knowledge of the amount of P20O that is expected to be applied is necessary.
For example, a preventative spray program is not needed on plants that are
growing on sandy soils that have been treated with 3-4 tons of hi-calcic lime
per acre, if not more than 200-250 lbs. of P20O per acre will be applied during
the crop. If applications of 750-1000 lbs. of P20g per acre is anticipated, a
preventative spray program will probably be beneficial.
The effectiveness of the spray materials.--A spray program can only be
developed after the knowledge of the best material, or materials to prevent a
certain disease has been obtained. In addition, the effect of the materials against
other diseases and the relative merits of combinations of materials should be known.
Often use of one material for control of a disease may sacrifice control of another
disease. Also, combinations of materials may be different than the addition of the
effects of the materials used separately.
Relative ratings of recommended materials and combinations of materials are
presented in table 2. This is information gained during numerous tests at the
Indian River Field Laboratory.
Recommendations for foliage disease control of tomato.--With the above
information in mind a spray program can be chosen to fit most tomato culture
situations in the Indian River area. These situations and corresponding suggested
spray programs are presented in table 3. Alterations of these programs are even
possible to fit changing disease prevalence due to changes in seasons or soil
Table 1. Expected prevalence of h foliage diseases of tomato by the month,
Bacterial Late Gray leaf Botrytis
Month spot blight spotaf gray mold
August ++++b/ +
September ++++ +
October ++++ ++
November ++ + ++++
December + +++ ++++ ++
January + ++++ + ++++
February + ++++ ++++
March + ++++ ++ +++
April + ++++ ++++ ++
May ++ ++ ++++ +
June ++ ++++
a/ Vine maturity seems to be a major influencing factor and prevalence listed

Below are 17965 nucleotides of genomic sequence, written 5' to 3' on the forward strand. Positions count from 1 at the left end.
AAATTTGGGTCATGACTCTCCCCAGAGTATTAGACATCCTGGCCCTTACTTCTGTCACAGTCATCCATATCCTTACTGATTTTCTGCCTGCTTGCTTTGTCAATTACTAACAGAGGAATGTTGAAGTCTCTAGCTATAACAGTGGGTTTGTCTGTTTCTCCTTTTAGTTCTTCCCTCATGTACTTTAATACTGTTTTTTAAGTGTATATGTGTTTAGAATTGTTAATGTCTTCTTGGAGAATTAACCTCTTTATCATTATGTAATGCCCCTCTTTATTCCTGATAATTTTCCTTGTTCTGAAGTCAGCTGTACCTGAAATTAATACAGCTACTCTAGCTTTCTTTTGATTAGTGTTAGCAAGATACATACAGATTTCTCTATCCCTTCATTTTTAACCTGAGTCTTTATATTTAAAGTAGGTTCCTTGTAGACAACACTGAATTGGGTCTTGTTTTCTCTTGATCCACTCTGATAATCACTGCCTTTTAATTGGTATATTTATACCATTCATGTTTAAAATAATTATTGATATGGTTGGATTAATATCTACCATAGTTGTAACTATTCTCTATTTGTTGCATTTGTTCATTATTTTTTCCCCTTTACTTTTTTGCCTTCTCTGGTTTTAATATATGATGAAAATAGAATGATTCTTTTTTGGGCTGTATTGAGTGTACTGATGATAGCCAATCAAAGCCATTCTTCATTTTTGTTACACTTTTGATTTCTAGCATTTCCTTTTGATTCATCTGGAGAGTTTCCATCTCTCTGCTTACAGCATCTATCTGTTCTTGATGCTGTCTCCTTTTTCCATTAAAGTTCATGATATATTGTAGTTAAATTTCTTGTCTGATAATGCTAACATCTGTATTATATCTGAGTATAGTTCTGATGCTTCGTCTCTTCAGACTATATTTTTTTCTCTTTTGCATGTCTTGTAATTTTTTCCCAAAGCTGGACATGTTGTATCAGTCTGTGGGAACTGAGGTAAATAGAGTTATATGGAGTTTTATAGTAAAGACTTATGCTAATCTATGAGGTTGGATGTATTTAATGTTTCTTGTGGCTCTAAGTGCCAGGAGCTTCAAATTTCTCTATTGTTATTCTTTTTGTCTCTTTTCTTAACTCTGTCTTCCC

corresponds to the yearly two crop system in the Indian River area. The
prevalence may be different in other areas of Florida.
b/ In rating system, ++++ means maximum probability of disease and means
very little disease expected.
Table 2. Relative control of m.jcr foliage diseases of tomato in the Indian River
area by recommended fungicides, bactericides, or combinations.
Fungicide ...T. omato Foliage Disesee ..
or % Lbs / Botrytis Late Gray Baotedial
bactericide active 100 gals. gtay mold blight leaf spot spot
Manebi/ 80% 1i,5 ++++ +++
byrene 50 2.0 4+++ ++ ++++
thiran 65 15 4+++ + +
Ferbam 76% 3.0 ++4 + ++
Copoer 5$3. o ++ ++
Maneb + Dyrehe 1.0+1.0 ++ ++++ + ++
Maneb + thiram 1.0+1.0 +4 ++++ +++
Maneb + ferbam 1.0+3.0 4+ ++++ +++
M1heb + copper 1.5+4.0 +++ ++ ++4
g/ Same rating could be applied for zineb, except zineb id slightly less effective
Under epidemic bonditionst
b/ In rating system ++++ mheahs maximum control and means no control.
Table 3. Recommended spray programs for control of tomato foliage diseases under
certain tomato culture conditions.
Tomato culture conditions
Routine conditions with all diseases expected, i.e.,
gray leaf spot susceptible variety and soils
Routine conditions, tith gray leaf spot resistant
variety and soils non-calcareous.
Routine conditions with gray leaf soot susceptible
variety and soils calcareous.
Routine conditions with gray leaf spot resistant
variety and soils calcareous.